In yet another alternate embodiment of the invention, the normal feeding tube used with a patient can be replaced by a naso-enteric feeding tube that includes two, separate lumens. The first lumen of the dual lumen naso-enteric feeding tube receives the supply of liquid feed solution from the feeding pump. The second lumen of the feeding tube extends from the patient's stomach to a second end positioned outside of the patient. The second end of the second lumen receives an air-filled sensing conduit having a second end connected to a pressure transducer. Since the position of the liquid-to-air junction in the sensing conduit varies with pressure, the air pressure within the sensing conduit is directly related to the intra-abdominal pressure of the patient. The pressure transducer is connected to a patient monitor such that the patient monitor can continuously display the intra-abdominal pressure for the patient.

In still another embodiment of the invention, the sensing conduit joined to the supply conduit includes a pressure transducer connected to the second end of the sensing conduit. Once the pressure transducer has been connected to the second end of the sensing conduit, the sensing conduit is filled with physiological saline and the feeding pump is started. When the supply conduit and the naso-enteric feeding tube have been filled with the feed solution, the pressure transducer is placed at a suitable reference level, such as even with the patient's mid-axillary line. When the pressure transducer is positioned even with the mid-axillary line, the total pressure Pt sensed in the sensing conduit by the pressure transducer equals the intra-gastric pressure plus a pressure difference of dP=FR, where F is the flow rate of the feed solution and R is the flow resistance. The pressurized bag of sterile physiological saline may be connected to the pressure transducer for a continuous low flow (typically 3 ml/hour) or intermittent flushing of the pressure transducer, the sensing conduit, the supply conduit and the naso-enteral feeding tube.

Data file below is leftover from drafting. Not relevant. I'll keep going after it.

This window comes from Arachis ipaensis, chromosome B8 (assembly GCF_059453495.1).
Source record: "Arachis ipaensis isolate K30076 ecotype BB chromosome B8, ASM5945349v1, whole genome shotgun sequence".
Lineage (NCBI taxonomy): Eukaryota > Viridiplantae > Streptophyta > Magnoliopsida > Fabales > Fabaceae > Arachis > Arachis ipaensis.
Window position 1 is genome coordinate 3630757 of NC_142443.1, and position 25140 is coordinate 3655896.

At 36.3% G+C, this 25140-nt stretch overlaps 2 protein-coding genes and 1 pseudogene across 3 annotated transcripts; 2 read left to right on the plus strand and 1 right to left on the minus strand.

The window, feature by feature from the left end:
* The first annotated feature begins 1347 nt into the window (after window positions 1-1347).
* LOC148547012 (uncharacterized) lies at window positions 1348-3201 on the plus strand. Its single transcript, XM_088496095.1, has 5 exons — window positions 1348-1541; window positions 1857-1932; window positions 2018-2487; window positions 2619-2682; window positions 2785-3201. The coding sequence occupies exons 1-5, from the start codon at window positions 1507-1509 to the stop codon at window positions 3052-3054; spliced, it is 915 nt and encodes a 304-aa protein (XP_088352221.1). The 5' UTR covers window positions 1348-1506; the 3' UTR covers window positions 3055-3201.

In this embodiment, the pressure transducer senses the fluid pressure within the sensing conduit and generates a signal based upon the sensed pressure. At low flow rates dP will be small compared to the intra-gastric pressure and the pressure measurement from the pressure transducer will closely reflect IAP. At high flow rates, or if the supply conduit or feeding tube is obstructed, dP may give rise to a substantial overestimation of the IAP. For this reason, the feeding pump should be stopped from time to time in order to determine both the correct IAP value and to detect any obstruction of the supply conduit or feeding tube. Like previous embodiments, the pressure transducer is connected to a patient monitor such that the patient monitor can display the pressure signal received from the pressure transducer.